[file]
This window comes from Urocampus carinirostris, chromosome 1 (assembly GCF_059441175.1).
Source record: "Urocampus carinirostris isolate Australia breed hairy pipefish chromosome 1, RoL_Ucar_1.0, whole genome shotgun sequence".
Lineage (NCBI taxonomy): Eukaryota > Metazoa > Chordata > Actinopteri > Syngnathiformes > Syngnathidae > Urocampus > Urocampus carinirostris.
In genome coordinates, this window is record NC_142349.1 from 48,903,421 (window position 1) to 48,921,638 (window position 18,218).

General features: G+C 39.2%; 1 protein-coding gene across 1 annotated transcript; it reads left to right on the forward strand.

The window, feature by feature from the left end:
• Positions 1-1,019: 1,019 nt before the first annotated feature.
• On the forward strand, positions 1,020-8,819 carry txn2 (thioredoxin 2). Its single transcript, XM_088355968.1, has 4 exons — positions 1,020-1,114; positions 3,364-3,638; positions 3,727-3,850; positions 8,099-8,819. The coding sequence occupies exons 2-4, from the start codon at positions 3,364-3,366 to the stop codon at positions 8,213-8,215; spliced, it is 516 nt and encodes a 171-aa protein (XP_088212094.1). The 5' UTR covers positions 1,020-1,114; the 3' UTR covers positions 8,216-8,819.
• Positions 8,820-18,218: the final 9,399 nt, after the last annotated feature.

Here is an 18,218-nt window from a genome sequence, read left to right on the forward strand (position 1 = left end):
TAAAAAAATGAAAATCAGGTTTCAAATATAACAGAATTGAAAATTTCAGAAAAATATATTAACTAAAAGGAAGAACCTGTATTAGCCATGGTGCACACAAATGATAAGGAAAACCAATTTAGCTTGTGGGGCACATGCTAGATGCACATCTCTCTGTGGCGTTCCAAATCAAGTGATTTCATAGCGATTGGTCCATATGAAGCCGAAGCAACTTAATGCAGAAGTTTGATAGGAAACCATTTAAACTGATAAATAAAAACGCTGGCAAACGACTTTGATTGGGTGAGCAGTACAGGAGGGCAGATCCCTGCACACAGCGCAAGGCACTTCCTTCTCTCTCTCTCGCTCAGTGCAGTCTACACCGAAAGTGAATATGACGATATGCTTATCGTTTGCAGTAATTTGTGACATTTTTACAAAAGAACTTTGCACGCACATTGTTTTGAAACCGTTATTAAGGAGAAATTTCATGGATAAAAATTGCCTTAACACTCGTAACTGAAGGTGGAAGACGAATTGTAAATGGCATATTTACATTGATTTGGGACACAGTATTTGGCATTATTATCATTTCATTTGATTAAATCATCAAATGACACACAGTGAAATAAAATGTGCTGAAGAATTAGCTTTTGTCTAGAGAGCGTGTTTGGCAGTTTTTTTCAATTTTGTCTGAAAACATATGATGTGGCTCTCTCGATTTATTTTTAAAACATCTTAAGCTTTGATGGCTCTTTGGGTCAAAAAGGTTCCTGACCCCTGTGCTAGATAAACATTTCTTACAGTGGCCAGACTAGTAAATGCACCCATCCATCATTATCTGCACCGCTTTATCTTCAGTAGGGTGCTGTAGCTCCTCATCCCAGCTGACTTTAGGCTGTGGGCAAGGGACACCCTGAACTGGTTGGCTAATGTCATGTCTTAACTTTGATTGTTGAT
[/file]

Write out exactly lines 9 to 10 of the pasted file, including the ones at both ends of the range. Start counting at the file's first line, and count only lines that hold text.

• Positions 8,820-18,218: the final 9,399 nt, after the last annotated feature.

Here is an 18,218-nt window from a genome sequence, read left to right on the forward strand (position 1 = left end):